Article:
Fundamental Economic Reforms are Gathering Pace

By Fiona Wakelin

In his letter to the nation on 12 June, His Excellency Cyril Ramaphosa assured the country that South Africa’s economy is undergoing a fundamental transformation and reforms that will make it more competitive, inclusive and capable of growth. “Since the start of this administration, we have been pursuing far-reaching reforms in ‘network’ industries like electricity, telecommunication, water, ports and rail. We have focused on reforms that are sustainable and transformative rather than temporary solutions that won’t last.”

“It is understandable that the severity of the challenges the country is facing at this time give rise to frustration and impatience. Given the persistence of loadshedding, for example, few people are able to contemplate the impact of a transformed energy landscape. While we are making progress towards ending loadshedding, transforming the electricity market to make it more competitive and cost-effective is critical to the country’s future,” — President Ramaphosa. Continuing with the theme of economic reforms, His Excellency referred to Operation Vulindlela (which we look at in this edition) and outlined progress in the following areas:


The licensing requirement for generation projects of any size has been removed. As a result, more than 100 projects are now in development, representing over 10 000 MW of new generation capacity and R200-billion of private sector investment. A new Ministerial determination has been issued for the procurement of over 14 000 MW of new generation capacity from wind, solar and battery storage.

Tax incentives for rooftop solar are being implemented for businesses and households, which will drive a significant increase in rooftop solar installations. Eskom is being unbundled into separate entities for generation, transmission and distribution. The Electricity Regulation Amendment Bill is being finalised for tabling in Parliament. These developments are part of establishing for the first time in our country a competitive market for electricity generation. Eskom’s debt burden is being addressed through R254-billion in debt relief, subject to strict conditions. This will enable the company to make necessary investments in its infrastructure.

Transport and Logistics

Transnet Freight Rail is establishing an independent infrastructure manager to enable transparent and accurate pricing of slots on the freight rail network and create a level playing field between public and private rail operators. Partnerships with private terminal operators at the Durban and Ngqura container terminals will be finalised soon. A National Logistics Crisis Committee has been established to improve the performance of ports and rail in the immediate term and drive the implementation of a Freight Logistics Roadmap into the future.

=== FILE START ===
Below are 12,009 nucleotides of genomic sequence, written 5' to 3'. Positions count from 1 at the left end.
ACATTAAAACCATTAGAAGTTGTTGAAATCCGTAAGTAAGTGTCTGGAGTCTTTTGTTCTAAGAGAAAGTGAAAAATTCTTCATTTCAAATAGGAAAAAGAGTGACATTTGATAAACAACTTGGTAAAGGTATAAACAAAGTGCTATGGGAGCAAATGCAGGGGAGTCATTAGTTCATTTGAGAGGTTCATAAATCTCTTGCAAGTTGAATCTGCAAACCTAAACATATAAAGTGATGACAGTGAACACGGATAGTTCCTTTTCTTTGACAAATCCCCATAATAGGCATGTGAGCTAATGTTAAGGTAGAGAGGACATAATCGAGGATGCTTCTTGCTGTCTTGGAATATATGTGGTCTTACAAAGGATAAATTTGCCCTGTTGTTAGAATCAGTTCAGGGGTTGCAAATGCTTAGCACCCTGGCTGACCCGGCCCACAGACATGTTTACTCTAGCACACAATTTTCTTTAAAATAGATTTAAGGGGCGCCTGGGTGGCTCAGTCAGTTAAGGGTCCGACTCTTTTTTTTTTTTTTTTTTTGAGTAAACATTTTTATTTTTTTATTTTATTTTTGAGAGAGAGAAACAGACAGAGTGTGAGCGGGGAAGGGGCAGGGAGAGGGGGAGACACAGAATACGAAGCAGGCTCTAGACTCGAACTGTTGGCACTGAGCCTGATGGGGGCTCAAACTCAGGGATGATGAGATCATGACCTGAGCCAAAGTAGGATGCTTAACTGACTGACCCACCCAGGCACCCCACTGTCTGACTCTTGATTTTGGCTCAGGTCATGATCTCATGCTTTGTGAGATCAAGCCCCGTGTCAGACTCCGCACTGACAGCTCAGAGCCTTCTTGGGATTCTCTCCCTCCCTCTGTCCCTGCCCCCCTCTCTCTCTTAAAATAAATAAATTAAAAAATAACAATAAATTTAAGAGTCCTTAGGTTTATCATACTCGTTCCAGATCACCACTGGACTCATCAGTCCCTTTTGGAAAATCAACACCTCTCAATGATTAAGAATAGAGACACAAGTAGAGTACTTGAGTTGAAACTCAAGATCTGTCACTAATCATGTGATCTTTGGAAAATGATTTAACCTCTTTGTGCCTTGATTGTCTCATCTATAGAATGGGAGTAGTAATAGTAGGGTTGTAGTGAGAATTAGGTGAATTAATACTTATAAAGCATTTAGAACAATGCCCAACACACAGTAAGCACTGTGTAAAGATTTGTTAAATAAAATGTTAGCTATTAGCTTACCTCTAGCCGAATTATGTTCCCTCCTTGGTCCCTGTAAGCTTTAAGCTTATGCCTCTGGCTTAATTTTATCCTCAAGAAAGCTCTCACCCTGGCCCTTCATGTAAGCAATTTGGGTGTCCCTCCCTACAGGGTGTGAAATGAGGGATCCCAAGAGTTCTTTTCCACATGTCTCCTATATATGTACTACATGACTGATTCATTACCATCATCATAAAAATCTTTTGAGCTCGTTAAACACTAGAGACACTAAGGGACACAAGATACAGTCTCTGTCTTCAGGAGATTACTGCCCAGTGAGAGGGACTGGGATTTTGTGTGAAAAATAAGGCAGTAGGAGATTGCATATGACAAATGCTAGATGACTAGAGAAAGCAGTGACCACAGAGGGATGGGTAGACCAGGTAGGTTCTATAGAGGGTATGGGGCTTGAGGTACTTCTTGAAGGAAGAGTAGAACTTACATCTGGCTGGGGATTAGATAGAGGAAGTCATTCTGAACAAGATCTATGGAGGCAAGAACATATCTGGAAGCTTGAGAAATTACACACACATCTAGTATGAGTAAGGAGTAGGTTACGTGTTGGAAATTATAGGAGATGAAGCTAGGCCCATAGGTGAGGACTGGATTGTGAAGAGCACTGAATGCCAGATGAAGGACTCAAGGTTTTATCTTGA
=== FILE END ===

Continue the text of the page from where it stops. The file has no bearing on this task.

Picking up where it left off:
The completion of the spectrum auction in April 2022 has unlocked significant new investment and will enable expanded network access and reduced data costs. The gazetting of a Rapid Deployment Policy and Policy Direction as well as a standard draft by-law for wayleave approvals will help to accelerate the rollout of telecommunications infrastructure such as fibre and towers.

A final date for the switch-off of analogue transmission will soon be gazetted to complete the digital migration process across the country. Five provinces – Free State, Northern Cape, North West, Limpopo and Mpumalanga – have already undergone the migration and are receiving television broadcasts on the digital platform.


The proportion of water use licence applications processed within 90 days has increased to 70% from 35%. This is helping to speed up investment in sectors like mining, agriculture, forestry and infrastructure. The Blue Drop, Green Drop and No Drop water quality monitoring system has been reinstated. This enables intervention where municipalities are failing to meet minimum norms and standards for water service delivery.  A Water Partnerships Office has been established to support private sector involvement in areas such as water reuse, improving wastewater treatment, desalination projects and improving rural water services.


The Department of Home Affairs is implementing far-reaching reforms that will make the work visa system more agile and responsive to the realities of the new world of work and attract higher numbers of tourists.

“We are committed to stay the course on structural reform. We need consistency and perspective – not temporary, unsustainable solutions – if we are to improve the lives of South Africans, create jobs, attract higher levels of investment and build an economy of the future,” — H.E. Ramaphosa

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